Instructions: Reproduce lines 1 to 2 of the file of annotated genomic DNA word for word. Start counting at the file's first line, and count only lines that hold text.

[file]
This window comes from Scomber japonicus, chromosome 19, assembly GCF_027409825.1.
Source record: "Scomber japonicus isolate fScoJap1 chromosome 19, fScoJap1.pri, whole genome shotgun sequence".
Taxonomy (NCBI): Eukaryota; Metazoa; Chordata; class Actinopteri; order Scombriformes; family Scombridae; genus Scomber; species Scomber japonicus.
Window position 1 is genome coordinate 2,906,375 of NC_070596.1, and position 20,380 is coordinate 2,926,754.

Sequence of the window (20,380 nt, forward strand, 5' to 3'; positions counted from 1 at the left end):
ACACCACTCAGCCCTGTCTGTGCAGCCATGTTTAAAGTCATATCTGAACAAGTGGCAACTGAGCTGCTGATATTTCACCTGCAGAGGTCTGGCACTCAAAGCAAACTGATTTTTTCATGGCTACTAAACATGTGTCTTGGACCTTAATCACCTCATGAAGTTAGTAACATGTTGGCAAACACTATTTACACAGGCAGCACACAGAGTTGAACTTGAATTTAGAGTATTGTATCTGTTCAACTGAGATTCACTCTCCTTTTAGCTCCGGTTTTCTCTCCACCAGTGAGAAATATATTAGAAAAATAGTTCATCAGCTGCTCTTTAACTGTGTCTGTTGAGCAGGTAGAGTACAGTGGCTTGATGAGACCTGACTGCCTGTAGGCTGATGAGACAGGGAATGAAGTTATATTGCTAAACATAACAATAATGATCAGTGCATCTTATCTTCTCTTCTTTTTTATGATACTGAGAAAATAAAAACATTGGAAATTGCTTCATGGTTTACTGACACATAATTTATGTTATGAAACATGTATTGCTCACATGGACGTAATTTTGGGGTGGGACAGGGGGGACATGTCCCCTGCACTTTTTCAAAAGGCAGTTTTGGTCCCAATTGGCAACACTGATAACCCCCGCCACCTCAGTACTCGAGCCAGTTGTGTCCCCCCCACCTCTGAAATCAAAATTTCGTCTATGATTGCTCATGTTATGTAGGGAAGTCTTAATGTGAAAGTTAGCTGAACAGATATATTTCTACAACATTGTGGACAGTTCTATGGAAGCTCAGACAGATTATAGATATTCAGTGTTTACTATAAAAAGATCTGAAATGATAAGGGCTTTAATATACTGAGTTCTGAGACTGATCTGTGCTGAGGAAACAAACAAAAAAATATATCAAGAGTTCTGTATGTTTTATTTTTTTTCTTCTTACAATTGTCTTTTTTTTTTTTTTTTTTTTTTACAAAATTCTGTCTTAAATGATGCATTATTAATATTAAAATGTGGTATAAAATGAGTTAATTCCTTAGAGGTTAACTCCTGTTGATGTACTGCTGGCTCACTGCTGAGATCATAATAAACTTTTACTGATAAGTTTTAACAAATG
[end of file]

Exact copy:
This window comes from Scomber japonicus, chromosome 19, assembly GCF_027409825.1.
Source record: "Scomber japonicus isolate fScoJap1 chromosome 19, fScoJap1.pri, whole genome shotgun sequence".